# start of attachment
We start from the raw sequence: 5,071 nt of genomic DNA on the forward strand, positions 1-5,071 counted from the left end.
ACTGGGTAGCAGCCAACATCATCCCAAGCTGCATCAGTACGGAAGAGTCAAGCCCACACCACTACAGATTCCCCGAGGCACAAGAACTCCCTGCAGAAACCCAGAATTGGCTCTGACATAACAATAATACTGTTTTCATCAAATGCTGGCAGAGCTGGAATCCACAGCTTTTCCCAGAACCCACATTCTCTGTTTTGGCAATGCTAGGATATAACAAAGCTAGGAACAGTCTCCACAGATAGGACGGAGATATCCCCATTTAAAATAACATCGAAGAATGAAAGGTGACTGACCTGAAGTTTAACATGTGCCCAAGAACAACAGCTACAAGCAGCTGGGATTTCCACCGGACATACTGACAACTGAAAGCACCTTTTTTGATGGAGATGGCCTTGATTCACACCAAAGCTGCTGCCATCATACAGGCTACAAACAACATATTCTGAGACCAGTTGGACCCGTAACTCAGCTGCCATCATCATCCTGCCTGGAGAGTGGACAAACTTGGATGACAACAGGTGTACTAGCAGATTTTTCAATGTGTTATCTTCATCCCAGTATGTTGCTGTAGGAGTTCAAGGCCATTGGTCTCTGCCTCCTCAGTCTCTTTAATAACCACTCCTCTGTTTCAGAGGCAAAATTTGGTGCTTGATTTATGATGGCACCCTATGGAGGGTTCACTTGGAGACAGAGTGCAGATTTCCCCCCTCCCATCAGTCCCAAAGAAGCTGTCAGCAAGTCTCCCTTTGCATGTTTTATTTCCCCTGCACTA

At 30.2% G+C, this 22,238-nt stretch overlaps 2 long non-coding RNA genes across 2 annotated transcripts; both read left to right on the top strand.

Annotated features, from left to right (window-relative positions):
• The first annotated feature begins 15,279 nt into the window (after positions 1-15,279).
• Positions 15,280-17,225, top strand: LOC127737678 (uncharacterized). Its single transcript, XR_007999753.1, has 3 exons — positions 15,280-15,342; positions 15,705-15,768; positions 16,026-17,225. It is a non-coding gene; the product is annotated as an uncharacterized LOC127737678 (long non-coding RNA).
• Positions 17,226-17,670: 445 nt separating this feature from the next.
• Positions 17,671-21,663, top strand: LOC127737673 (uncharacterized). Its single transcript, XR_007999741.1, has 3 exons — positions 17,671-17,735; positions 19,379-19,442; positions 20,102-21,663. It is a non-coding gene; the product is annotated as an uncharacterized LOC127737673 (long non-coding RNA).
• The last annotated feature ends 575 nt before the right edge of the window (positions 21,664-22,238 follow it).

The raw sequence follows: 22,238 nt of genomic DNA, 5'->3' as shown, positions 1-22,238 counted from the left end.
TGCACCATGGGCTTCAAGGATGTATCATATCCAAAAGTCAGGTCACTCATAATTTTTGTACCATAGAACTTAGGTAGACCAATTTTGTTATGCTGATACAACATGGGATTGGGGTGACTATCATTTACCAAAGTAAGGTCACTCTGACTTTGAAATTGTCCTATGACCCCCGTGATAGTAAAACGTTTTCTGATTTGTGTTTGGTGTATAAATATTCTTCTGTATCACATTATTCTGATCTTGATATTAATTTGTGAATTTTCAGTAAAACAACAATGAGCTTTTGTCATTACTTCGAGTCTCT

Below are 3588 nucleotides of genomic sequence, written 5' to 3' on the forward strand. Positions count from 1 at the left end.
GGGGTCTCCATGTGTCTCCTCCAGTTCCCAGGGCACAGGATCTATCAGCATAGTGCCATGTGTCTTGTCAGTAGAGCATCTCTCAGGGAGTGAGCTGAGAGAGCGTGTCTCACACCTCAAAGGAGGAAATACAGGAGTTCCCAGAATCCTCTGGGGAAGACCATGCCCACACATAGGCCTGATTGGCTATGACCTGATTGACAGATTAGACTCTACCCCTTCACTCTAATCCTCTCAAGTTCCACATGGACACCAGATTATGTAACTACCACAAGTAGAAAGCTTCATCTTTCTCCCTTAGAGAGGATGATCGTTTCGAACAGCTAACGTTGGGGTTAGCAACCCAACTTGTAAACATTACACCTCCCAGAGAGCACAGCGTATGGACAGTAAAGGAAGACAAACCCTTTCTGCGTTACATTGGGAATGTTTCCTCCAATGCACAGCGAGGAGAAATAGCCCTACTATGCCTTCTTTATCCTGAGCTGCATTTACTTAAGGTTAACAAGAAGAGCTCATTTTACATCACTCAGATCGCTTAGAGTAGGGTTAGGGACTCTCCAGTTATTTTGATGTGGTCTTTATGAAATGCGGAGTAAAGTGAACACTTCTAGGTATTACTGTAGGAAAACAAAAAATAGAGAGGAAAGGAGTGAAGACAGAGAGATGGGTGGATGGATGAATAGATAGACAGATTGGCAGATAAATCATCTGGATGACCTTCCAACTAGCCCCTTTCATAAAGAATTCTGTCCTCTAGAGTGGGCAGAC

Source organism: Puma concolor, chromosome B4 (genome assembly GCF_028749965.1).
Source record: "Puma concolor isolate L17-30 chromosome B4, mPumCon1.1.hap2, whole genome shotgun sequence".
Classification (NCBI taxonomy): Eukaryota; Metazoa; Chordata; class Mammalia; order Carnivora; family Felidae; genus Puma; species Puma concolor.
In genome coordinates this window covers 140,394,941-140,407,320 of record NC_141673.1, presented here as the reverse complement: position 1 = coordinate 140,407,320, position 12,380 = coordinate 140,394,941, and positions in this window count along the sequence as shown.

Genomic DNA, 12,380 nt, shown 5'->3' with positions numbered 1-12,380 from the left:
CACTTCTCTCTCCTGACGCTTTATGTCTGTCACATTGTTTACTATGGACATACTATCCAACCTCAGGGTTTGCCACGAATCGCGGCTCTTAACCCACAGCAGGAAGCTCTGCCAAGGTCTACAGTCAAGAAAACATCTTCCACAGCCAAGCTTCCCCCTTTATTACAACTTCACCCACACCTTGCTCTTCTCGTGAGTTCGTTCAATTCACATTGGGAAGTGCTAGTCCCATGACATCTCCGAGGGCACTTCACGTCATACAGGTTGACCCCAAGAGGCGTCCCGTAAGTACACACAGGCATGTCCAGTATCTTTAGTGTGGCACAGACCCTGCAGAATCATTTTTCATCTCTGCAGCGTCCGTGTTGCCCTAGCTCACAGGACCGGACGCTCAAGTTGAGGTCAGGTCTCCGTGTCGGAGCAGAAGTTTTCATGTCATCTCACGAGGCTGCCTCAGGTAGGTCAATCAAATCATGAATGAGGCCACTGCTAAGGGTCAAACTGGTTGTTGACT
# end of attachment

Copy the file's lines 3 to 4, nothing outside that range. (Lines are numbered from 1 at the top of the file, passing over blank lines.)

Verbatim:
At 30.2% G+C, this 22,238-nt stretch overlaps 2 long non-coding RNA genes across 2 annotated transcripts; both read left to right on the top strand.

Annotated features, from left to right (window-relative positions):